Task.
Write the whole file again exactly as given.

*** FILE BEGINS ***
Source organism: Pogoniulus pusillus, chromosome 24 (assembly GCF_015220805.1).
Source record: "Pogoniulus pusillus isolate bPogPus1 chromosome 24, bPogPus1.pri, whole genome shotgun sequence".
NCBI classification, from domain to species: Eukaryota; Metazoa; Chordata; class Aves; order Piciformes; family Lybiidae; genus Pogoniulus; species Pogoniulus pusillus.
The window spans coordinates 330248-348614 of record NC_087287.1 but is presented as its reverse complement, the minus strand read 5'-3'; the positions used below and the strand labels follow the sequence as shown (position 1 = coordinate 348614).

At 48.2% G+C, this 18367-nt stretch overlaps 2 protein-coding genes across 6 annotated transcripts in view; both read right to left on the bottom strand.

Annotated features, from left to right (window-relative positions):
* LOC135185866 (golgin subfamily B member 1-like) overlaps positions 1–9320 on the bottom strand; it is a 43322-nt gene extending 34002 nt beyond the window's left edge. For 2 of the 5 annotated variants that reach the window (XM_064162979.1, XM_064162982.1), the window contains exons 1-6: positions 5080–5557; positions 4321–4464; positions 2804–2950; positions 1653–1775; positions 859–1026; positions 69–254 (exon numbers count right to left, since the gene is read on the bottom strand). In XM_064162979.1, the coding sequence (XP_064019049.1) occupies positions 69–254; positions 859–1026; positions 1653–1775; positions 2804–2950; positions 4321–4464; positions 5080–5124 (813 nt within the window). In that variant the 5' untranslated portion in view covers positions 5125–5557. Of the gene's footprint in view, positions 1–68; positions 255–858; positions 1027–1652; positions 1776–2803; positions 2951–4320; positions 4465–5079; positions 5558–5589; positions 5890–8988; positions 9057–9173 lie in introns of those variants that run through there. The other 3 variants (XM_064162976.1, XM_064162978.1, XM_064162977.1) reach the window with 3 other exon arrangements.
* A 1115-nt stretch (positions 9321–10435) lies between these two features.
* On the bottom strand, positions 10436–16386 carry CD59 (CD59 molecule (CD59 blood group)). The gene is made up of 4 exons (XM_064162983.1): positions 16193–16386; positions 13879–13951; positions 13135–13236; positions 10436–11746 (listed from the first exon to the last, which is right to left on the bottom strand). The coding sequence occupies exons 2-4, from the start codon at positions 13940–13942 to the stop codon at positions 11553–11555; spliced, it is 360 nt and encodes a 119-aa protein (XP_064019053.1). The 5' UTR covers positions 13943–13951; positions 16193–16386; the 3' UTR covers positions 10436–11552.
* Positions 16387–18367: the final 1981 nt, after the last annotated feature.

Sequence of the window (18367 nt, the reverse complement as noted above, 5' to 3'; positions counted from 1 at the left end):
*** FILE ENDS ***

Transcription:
Source organism: Pogoniulus pusillus, chromosome 24 (assembly GCF_015220805.1).
Source record: "Pogoniulus pusillus isolate bPogPus1 chromosome 24, bPogPus1.pri, whole genome shotgun sequence".
NCBI classification, from domain to species: Eukaryota; Metazoa; Chordata; class Aves; order Piciformes; family Lybiidae; genus Pogoniulus; species Pogoniulus pusillus.
The window spans coordinates 330248-348614 of record NC_087287.1 but is presented as its reverse complement, the minus strand read 5'-3'; the positions used below and the strand labels follow the sequence as shown (position 1 = coordinate 348614).

At 48.2% G+C, this 18367-nt stretch overlaps 2 protein-coding genes across 6 annotated transcripts in view; both read right to left on the bottom strand.

Annotated features, from left to right (window-relative positions):
* LOC135185866 (golgin subfamily B member 1-like) overlaps positions 1–9320 on the bottom strand; it is a 43322-nt gene extending 34002 nt beyond the window's left edge. For 2 of the 5 annotated variants that reach the window (XM_064162979.1, XM_064162982.1), the window contains exons 1-6: positions 5080–5557; positions 4321–4464; positions 2804–2950; positions 1653–1775; positions 859–1026; positions 69–254 (exon numbers count right to left, since the gene is read on the bottom strand). In XM_064162979.1, the coding sequence (XP_064019049.1) occupies positions 69–254; positions 859–1026; positions 1653–1775; positions 2804–2950; positions 4321–4464; positions 5080–5124 (813 nt within the window). In that variant the 5' untranslated portion in view covers positions 5125–5557. Of the gene's footprint in view, positions 1–68; positions 255–858; positions 1027–1652; positions 1776–2803; positions 2951–4320; positions 4465–5079; positions 5558–5589; positions 5890–8988; positions 9057–9173 lie in introns of those variants that run through there. The other 3 variants (XM_064162976.1, XM_064162978.1, XM_064162977.1) reach the window with 3 other exon arrangements.
* A 1115-nt stretch (positions 9321–10435) lies between these two features.
* On the bottom strand, positions 10436–16386 carry CD59 (CD59 molecule (CD59 blood group)). The gene is made up of 4 exons (XM_064162983.1): positions 16193–16386; positions 13879–13951; positions 13135–13236; positions 10436–11746 (listed from the first exon to the last, which is right to left on the bottom strand). The coding sequence occupies exons 2-4, from the start codon at positions 13940–13942 to the stop codon at positions 11553–11555; spliced, it is 360 nt and encodes a 119-aa protein (XP_064019053.1). The 5' UTR covers positions 13943–13951; positions 16193–16386; the 3' UTR covers positions 10436–11552.
* Positions 16387–18367: the final 1981 nt, after the last annotated feature.

Sequence of the window (18367 nt, the reverse complement as noted above, 5' to 3'; positions counted from 1 at the left end):